Fit for elevator music
The music server with hires downloads will never be an audiophile component - thus declared the Master of Tubes Peter Qvortrup of Audio Note.
Music servers will be great for "elevator music, background music".
It is not a case of Peter defending analogue as the all-powerful medium that cannot be replaced - after all he does make CD players, transports and DACs - but he has a strong case against storing hires files in a hard disk drive.
"The file is broken into pieces and stored in various parts of the hard disk and later put back together again. Storing music files that way does not work. Music cannot be broken," he said.
Peter, who was in Kuala Lumpur on Wednesday to meet his dealer,Wong Tatt Yew and several Malaysian hi-fi bloggers, at Plaza Mont Kiara, said if CDs were packaged in a nice way that would lure customers to buy them, there would be no downloads.
He said it is possible to store music files digitally but they must be continuous like in a CD, but files in a hard disk are broken up to enable the disk to store huge amounts of data.
"But they are lossless files," said one blogger.
"Lossless doesn't mean anything. There is no such thing as something without a price. There will be a loss of quality. We are breaking into the time continuum and changing things that we don't understand," Peter said.
"Look at the transistor. What is it? A semi-conductor. How the fuck can this be good when half the signal is missing?"
Peter, who is the proud owner of 28,000 LPs and 5,000 CDs, talks in a very animated way and hops from subject to subject like a spoilt CD laser skipping tracks.
During his two-hour chat with the hi-fi bloggers, he talked about C-core transformers, quality of silver ("there is no such thing as 99.99 silver"), watches, the rise of China and the poor quality of products by Chinese manufacturers, German hi-fi ("it's evil sounding"), dictatorship and democracy, the poor state of affairs in England where he lives, the possible outcome of the elections and the terrible anti-business policies of the Labour government, and Ferraris.
"With the trend towards downloads and iPods, what do you think will be the future of hi-fi?" a blogger asked.
"The future? I think the quality market will go back to LPs. Look, I said that 20 years ago and people laughed.
"The CD as a format to store music files will die in five years. There is this new thing concerning storing data in a liquid and it is apparently good to store music files in it," Peter said.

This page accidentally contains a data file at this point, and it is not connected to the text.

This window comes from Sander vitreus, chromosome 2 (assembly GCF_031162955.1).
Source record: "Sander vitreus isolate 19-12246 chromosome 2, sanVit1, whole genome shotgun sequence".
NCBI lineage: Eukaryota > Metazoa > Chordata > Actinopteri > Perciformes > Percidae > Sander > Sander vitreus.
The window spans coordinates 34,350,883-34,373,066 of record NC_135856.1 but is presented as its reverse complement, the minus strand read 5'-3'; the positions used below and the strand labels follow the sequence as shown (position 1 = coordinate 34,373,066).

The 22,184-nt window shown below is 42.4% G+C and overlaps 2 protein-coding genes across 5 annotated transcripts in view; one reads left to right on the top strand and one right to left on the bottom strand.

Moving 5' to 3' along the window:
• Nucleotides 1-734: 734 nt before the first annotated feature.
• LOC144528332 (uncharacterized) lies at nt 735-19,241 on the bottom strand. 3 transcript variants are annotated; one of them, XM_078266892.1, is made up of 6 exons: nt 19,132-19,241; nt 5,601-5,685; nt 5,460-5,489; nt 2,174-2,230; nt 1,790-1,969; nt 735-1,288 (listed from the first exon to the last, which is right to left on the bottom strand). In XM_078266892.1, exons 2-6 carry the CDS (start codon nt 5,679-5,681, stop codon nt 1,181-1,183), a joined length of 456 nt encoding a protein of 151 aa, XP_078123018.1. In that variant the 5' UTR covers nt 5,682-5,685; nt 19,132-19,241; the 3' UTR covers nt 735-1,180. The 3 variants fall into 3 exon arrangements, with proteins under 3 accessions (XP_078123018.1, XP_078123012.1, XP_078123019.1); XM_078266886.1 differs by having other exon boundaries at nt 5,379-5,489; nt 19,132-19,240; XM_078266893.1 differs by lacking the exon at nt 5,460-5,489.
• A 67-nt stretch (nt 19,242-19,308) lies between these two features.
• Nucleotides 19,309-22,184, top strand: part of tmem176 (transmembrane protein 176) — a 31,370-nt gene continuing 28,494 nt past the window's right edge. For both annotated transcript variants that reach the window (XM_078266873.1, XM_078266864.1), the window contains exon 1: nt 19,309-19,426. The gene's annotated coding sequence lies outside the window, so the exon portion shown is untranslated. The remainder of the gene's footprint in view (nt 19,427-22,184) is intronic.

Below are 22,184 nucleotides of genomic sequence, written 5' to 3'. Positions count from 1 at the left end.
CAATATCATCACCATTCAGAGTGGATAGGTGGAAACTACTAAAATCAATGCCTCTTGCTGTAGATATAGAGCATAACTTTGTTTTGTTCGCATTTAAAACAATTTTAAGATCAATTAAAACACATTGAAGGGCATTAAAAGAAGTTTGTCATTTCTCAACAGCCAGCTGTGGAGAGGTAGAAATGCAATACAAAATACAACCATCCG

Then he switched to talking about Audio Note products and their astronomical prices. "Everything has a price. You get what you pay for. Pursuit of quality audio is elitist. Democracy is about mediocrity, about going to the level of the masses," he said.
He started talking about an author who wrote on the ideal size of a nation and about how democracy will eventually lead to dictatorship. His interest in politics has led him to enrol for a PhD programme in social political theory in a British university.
Then he revealed that he is working on a tube volume control and that Audio Note stopped advertising since 1998.
"If you have a good-sounding product, people will find it. You don't have to look for them," he said.
He revealed that Audio Note spends a lot of money buying testing equipment and sourcing the best materials like nickel for its transformer cores from various parts of the world and making some exotic parts like tantalum resistors so that the best sound can be achieved.
After telling us all the bullshit other manufacturers have said about balanced inputs, he said he considers Naim to be Audio Note's rival.
Naim is a firm he respects a lot not for their products ("I don't like how they sound") but their business style, philosophy and how they treat their customers.
Then he became philosophical and talked about his legacy. He brightened up and said: "I will be known for the rise of the SET and the rise of prices to stratospheric levels." All of us laughed.